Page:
Maryse straightened in her pew, blinked once to clear her vision, and stared hard at Helena Henry. Surely it was a trick of the lights. Dead people didn’t move. Embalming and all that other icky stuff that happened at funeral homes took care of that, right?
Maryse had just about convinced herself that it was just a lights and shadows trick when Helena opened her eyes and raised her head. Maryse sucked in a breath and clenched her eyes shut, certain she was having a nervous breakdown that had been two years in the making. She waited several seconds, then slowly opened her eyes, silently praying that her mind was done playing tricks on her.
Apparently, it wasn’t.
Helena sat bolt upright in the coffin, looking around the chapel, a confused expression on her boldly painted face. Panicked, Maryse scanned the other attendees. Why wasn’t anyone screaming or pointing or running for the door? God knows, she hadn’t been to many funerals, but she didn’t remember the dead person ever sitting up to take part.
She felt a squeeze on her hand, and Sabine whispered, “Are you all right? You got really pale all of a sudden.”
Maryse started to answer, but then sucked in a breath as Helena pulled herself out of the coffin.
“Don’t you see that?” Maryse pointed to the front of the chapel. “Don’t you see what’s happening?”
Sabine cast a quick glance to the front of the chapel, then looked back at Maryse with concern—no fear, no terror…nothing to indicate that she saw anything amiss.
“See what?” Sabine asked. “Do we need to leave? You don’t look well.”
Maryse closed her eyes, took a deep breath, and dug her fingernails into her palms, steeling herself. Even though it was the last thing in the world she wanted to do, she forced her gaze to the front of the chapel.
Yup, her nightmare was still there. And, just as in real life, she didn’t want to stay silent for long.
“What the hell is going on here, Pastor Bob? For Christ’s sake, I’m Catholic,” Helena ranted. “If this is some sort of weird Baptist ceremony, I don’t want any part of it.” Helena paused for a moment, but the pastor continued as if she’d never said a word.
Maryse stared, not blinking, not breathing, her eyes growing wider and wider until she felt as if they would pop out of her head.
Helena turned from the pastor and surveyed the attendees, narrowing her eyes. “Who dressed me like a hooker and shoved me in a coffin? I’ll have you all arrested is what I’ll do. Damn it, someone drugged me! What are you—some kind of weird cult?” She paced wildly in front of the coffin. “I’ll see every one of you assholes in jail, especially you, Harold.” Helena stepped over to the nearest pew and reached for her husband, Harold, but her hands passed completely through him.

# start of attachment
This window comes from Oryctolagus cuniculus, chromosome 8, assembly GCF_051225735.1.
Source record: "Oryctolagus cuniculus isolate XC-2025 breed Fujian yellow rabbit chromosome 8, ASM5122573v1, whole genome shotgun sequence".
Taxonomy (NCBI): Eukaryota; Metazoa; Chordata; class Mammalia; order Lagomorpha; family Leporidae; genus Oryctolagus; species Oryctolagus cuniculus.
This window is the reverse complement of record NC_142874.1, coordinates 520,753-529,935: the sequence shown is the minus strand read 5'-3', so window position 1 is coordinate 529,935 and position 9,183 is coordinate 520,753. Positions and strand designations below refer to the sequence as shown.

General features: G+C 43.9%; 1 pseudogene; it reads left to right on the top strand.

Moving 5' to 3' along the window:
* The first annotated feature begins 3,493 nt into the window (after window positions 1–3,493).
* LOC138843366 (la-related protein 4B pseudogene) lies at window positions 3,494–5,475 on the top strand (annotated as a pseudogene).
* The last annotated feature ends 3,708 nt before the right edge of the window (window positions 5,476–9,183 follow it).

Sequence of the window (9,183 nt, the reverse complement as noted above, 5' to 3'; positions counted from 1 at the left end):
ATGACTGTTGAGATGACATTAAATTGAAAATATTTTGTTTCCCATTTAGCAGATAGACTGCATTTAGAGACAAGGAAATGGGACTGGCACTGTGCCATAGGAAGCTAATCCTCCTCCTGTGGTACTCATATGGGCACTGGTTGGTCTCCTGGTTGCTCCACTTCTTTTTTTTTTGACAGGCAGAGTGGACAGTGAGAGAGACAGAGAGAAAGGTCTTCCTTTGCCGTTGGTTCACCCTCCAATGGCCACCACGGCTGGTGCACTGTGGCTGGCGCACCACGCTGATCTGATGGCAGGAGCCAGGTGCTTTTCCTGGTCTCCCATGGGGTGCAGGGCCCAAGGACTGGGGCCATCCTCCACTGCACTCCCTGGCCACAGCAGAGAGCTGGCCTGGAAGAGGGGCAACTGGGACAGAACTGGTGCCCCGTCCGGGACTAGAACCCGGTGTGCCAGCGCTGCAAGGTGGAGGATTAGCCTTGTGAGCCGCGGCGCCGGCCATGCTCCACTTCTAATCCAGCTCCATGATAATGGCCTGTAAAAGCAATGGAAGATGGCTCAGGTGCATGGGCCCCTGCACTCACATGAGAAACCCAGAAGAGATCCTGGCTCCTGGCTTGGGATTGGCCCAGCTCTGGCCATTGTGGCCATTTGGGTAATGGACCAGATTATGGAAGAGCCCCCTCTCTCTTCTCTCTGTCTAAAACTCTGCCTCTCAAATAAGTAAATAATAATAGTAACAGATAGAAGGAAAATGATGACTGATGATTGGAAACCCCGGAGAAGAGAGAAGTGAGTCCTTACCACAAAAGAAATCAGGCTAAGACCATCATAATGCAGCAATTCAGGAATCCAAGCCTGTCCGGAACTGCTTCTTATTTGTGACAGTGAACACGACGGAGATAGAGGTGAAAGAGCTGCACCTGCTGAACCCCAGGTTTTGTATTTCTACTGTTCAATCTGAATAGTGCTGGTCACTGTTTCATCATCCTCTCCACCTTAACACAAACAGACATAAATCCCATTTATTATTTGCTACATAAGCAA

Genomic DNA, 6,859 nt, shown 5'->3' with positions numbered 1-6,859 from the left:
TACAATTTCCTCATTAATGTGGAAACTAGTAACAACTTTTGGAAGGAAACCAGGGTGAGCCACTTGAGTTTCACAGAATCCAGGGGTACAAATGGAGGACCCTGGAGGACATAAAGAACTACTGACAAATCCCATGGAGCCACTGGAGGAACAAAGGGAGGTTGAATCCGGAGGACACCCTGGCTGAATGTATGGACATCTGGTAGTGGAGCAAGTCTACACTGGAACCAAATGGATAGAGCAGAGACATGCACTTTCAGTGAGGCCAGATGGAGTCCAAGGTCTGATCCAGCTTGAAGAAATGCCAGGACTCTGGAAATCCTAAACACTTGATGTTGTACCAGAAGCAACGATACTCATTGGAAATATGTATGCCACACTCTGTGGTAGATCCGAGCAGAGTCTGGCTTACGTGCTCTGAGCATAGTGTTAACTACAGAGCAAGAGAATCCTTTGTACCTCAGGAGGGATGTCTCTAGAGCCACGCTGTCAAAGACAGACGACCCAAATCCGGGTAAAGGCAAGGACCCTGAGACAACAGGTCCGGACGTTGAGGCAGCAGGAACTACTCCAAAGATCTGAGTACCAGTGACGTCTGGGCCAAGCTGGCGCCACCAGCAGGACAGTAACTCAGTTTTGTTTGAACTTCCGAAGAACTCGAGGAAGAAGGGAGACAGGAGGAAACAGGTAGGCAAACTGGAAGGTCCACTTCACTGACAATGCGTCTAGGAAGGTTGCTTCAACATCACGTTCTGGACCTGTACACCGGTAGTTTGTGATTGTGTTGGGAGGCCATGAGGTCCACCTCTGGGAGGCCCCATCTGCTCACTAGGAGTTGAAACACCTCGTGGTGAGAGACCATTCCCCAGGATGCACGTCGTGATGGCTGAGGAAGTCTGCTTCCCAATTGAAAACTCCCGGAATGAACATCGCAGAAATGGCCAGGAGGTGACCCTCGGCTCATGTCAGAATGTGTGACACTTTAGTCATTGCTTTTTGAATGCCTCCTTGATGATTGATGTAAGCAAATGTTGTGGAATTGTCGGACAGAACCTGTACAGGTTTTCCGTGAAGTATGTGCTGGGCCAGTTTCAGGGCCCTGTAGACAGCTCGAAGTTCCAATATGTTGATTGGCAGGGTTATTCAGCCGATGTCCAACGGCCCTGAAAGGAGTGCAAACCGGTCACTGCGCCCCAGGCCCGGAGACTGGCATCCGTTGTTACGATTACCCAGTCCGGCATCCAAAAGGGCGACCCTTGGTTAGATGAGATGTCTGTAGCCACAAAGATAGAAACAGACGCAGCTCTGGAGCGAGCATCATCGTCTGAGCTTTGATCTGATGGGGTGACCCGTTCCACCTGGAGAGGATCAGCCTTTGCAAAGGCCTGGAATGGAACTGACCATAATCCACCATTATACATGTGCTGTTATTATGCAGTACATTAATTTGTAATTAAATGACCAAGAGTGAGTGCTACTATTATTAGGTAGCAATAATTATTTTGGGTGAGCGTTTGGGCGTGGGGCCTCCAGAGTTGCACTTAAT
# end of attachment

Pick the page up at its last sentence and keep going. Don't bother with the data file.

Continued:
Helena stopped for a moment, then tried to touch Harold once more, but the result was exactly the same. She frowned and looked down at herself, then back at the coffin. Maryse followed her gaze and realized Helena’s body was still lying there—placid as ever.
Helena stared at herself for what seemed like forever, her eyes wide, her expression shocked. The pastor asked everyone to rise for prayer, and Maryse rose in a daze alongside Sabine, but she couldn’t bring herself to bow her head. Her eyes were permanently glued on the spectacle at the front of the chapel. The spectacle that apparently no one else could see.
Helena began to walk slowly down the aisle, yelling as she went and waving her hands in front of people’s faces. But no one so much as flinched. As she approached the back, Maryse’s heart began to race, and her head pounded with the rush of blood. She knew she should sit down, but she couldn’t move, couldn’t breathe.
All of a sudden, Helena ceased yelling and stopped in her tracks about ten feet from Maryse’s pew. Her expression changed from shocked to worried, then sad. Maryse tried to maintain her composure, but the breath she’d been holding came out with a whoosh. Helena looked toward the source of the noise and locked eyes with Maryse.
Helena stared for a moment, her expression unchanged. As the seconds passed and Maryse didn’t drop her gaze, Helena’s face changed from sad to puzzled, and she started walking toward the pew. Maryse held in a cry as Helena drew closer. A wave of dizziness washed over her. Her head began to swim. One step, two steps, and then the apparition was right in front of her.
That’s when everything went dark.
Maryse came to surrounded by a circle of black. For a moment, she thought she was in a tomb, but then her vision cleared, and she looked upward to the concerned and curious faces of the other funeral-goers. Helena’s funeral, she remembered instantly. She was at Helena’s funeral.
“Maryse, are you all right?” Sabine leaned over her, worried.
Maryse sat up on the floor and felt a rush of blood to her head. “What happened?”
Sabine shook her head. “I don’t know. The pastor was praying, and the next thing I knew, you were on the ground.”
An elderly lady standing next to Sabine handed her a Kleenex and chimed in, “It looks like you fainted. It’s probably the heat.”
Maryse took the tissue, wondering what the hell she was supposed to do with it, and nodded. It was a more diplomatic response than pointing out that the chapel was air-conditioned, so that theory didn’t exactly hold water. Maryse rose from the floor, wobbling a bit on the uncomfortable high heels, and perched at the end of the pew. Deciding there was nothing more to see, the other funeral attendees drifted out the door and away to the cemetery for the interment.
Maryse rubbed her temples and looked over at Sabine. “I swear, I don’t remember a thing. What happened?”
Sabine frowned and gave her a critical look. “I’m not sure what to tell you. You started looking kinda weird in the middle of the service and asked me if I saw something, but I have no idea what. When we rose to pray, you were white as a sheet, and while the pastor was praying, you must have passed out. By the time I opened my eyes, you were already hitting the ground.”
“It must be stress,” Maryse said. “That’s the only explanation.”
“Maybe,” Sabine said thoughtfully, then placed one hand on Maryse’s arm. “Are you going to be okay to drive?”
Maryse nodded. “Yeah, I’ll be fine. I was a little dizzy at first, but now I feel fine.”